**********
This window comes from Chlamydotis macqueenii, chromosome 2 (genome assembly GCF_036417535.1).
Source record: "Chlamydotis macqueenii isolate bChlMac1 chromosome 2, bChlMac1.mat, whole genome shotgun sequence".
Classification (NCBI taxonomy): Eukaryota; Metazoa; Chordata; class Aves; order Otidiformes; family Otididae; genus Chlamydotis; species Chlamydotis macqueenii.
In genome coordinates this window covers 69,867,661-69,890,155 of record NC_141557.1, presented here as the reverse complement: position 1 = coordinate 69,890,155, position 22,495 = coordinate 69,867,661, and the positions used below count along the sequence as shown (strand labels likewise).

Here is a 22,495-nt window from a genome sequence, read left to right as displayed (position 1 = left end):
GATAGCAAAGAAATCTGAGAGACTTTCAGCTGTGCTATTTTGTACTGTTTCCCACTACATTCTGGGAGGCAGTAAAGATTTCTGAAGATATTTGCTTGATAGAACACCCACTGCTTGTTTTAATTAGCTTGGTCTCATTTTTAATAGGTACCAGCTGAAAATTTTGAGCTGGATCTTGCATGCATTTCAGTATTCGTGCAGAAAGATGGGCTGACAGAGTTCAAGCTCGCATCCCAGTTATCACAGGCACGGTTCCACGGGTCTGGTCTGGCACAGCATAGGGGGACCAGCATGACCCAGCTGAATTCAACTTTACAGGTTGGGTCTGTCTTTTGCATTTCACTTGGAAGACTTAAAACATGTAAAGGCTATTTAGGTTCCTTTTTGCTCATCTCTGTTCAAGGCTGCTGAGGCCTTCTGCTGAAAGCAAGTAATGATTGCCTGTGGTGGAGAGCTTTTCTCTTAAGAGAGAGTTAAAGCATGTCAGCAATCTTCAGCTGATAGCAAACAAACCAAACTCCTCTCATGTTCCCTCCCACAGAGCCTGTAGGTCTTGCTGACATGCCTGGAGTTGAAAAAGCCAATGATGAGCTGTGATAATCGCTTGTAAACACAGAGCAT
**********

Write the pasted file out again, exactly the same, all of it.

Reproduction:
This window comes from Chlamydotis macqueenii, chromosome 2 (genome assembly GCF_036417535.1).
Source record: "Chlamydotis macqueenii isolate bChlMac1 chromosome 2, bChlMac1.mat, whole genome shotgun sequence".
Classification (NCBI taxonomy): Eukaryota; Metazoa; Chordata; class Aves; order Otidiformes; family Otididae; genus Chlamydotis; species Chlamydotis macqueenii.
In genome coordinates this window covers 69,867,661-69,890,155 of record NC_141557.1, presented here as the reverse complement: position 1 = coordinate 69,890,155, position 22,495 = coordinate 69,867,661, and the positions used below count along the sequence as shown (strand labels likewise).

Here is a 22,495-nt window from a genome sequence, read left to right as displayed (position 1 = left end):
GATAGCAAAGAAATCTGAGAGACTTTCAGCTGTGCTATTTTGTACTGTTTCCCACTACATTCTGGGAGGCAGTAAAGATTTCTGAAGATATTTGCTTGATAGAACACCCACTGCTTGTTTTAATTAGCTTGGTCTCATTTTTAATAGGTACCAGCTGAAAATTTTGAGCTGGATCTTGCATGCATTTCAGTATTCGTGCAGAAAGATGGGCTGACAGAGTTCAAGCTCGCATCCCAGTTATCACAGGCACGGTTCCACGGGTCTGGTCTGGCACAGCATAGGGGGACCAGCATGACCCAGCTGAATTCAACTTTACAGGTTGGGTCTGTCTTTTGCATTTCACTTGGAAGACTTAAAACATGTAAAGGCTATTTAGGTTCCTTTTTGCTCATCTCTGTTCAAGGCTGCTGAGGCCTTCTGCTGAAAGCAAGTAATGATTGCCTGTGGTGGAGAGCTTTTCTCTTAAGAGAGAGTTAAAGCATGTCAGCAATCTTCAGCTGATAGCAAACAAACCAAACTCCTCTCATGTTCCCTCCCACAGAGCCTGTAGGTCTTGCTGACATGCCTGGAGTTGAAAAAGCCAATGATGAGCTGTGATAATCGCTTGTAAACACAGAGCAT